He said that if there were a proper national debate about Europe in the run up to polling day UKIP, which is fielding 69 candidates for the 72 seats up for grabs, would experience another "surge" in public support.
"I think our potential in this election isn't just that we could beat the Liberal Democrats again. I think our potential in this particular election is that we could beat Gordon Brown's Labour Party.
"I am sure that the humiliation of being beaten into fourth place by UKIP would bring down the prime minister and given that he turned his back on us, having made a solemn pledge to give us a referendum, that is something I personally would not lose any sleep over."
He also addressed concerns about former UKIP MEPs Tom Wise, who was suspended after being investigated by EU anti-fraud watchdogs, and Ashley Mote, who was jailed for housing benefit fraud.
Mr Farage told reporters: "We have had our fair share of bad apples but I would point out that where we have had elected MEPs that have behaved badly and broken trust with us we have dealt with it absolutely ruthlessly by getting rid of them immediately."
He said this contrasted with the major parties who he said "do everything they can to protect those who have not behaved well."
He said UKIP, which sits with other Eurosceptic parties as part of the Independence and Democracy group, had provided a voice of opposition to the EU within the European Parliament for the first time.
Because of that, the party had "held true" to the 2.7 million people who voted for it in 2004, he said, and it had played a "key role" in the successful campaign against the Lisbon Treaty in Ireland.
Mr Farage claims to have transformed the party, with much younger candidates, including five black or Asian people. Marta Andreasen, who was sacked as the EU's chief accountant after exposing suspect practices, is standing for the party in the South East of England and London.
He also made a direct appeal to disaffected voters considering supporting the British National Party, which Labour fears is poised to make a breakthrough in the North of England.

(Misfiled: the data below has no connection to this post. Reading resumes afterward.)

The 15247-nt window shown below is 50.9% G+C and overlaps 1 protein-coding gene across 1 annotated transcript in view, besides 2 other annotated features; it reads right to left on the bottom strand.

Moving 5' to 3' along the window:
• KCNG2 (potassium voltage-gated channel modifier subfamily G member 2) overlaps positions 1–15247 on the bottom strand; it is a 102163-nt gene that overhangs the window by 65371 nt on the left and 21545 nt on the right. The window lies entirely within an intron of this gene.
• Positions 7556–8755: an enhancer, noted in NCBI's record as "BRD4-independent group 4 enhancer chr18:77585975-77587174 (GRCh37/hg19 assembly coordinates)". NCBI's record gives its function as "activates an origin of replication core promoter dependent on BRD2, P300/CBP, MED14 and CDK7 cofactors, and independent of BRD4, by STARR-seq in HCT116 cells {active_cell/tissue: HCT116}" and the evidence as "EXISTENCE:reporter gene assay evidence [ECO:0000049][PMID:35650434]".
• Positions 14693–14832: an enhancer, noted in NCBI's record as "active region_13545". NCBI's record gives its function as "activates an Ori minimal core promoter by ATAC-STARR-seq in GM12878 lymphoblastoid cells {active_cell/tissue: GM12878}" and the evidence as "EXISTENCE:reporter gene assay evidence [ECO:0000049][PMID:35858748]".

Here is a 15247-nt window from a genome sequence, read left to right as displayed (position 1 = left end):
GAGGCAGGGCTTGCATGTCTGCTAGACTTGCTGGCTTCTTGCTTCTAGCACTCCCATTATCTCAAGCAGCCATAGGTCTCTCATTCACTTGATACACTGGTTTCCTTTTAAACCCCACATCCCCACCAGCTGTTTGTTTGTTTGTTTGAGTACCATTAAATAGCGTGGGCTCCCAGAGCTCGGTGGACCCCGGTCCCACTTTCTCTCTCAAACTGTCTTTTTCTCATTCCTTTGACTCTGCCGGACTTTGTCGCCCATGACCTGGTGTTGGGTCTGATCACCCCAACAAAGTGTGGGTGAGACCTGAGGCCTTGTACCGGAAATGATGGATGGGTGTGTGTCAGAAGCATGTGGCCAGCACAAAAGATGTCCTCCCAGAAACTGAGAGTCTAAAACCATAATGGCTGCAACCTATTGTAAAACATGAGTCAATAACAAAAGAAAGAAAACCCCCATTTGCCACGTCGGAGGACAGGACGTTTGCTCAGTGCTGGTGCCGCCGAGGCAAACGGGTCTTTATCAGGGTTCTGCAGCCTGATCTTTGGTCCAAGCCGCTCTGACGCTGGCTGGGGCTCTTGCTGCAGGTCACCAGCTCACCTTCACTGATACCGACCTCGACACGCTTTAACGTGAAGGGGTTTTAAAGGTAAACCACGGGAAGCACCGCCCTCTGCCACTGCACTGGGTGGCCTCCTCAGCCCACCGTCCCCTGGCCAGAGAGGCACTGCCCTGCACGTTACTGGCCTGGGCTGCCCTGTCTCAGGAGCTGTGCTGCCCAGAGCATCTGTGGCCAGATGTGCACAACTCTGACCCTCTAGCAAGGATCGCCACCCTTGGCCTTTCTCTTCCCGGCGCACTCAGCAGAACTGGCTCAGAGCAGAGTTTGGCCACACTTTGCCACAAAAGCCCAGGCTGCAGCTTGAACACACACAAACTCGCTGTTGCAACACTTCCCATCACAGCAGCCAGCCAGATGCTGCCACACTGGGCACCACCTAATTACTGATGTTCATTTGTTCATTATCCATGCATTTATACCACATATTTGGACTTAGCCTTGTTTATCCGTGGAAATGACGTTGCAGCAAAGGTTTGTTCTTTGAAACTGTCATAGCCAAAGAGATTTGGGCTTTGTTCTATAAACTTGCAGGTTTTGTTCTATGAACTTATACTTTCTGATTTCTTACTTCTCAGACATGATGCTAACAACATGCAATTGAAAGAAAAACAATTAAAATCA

"There have been people in local council by-elections who have been going out and voting BNP, holding their nose because they want to send a message that they are not happy with what is happening.
"And we are going to say very loudly and very clearly to those people - we are a patriotic party, we believe in proper immigration controls in this country but we do so from a non-racist and non-sectarian perspective.
"In fact the only people who will stop the BNP from making an electoral breakthrough in the North of England are the UK Independence Party and we intend to do that."
He also criticised Labour deputy leader Harriet Harman's suggestion in an interview with the Financial Times that mainstream parties should not share a platform with the BNP and should avoid campaigning on issues that stoke sentiment against foreigners.
He said: "This is a ludicrous suggestion. This is a European election for goodness sake and it is Europe which determines most of our immigration and asylum policy. If we can't talk about these policies when we're about to elect those who represent us in Europe when on earth can we?"
Mr Farage pointed to a council by-election result on Thursday in Hartlepool, which is a stronghold for UKIP, where it came second to Labour.
He added: "Our message is not negative. Our message is we want friendship and free trade. We want to be good neighbours but we do not want is to be part of this political union."
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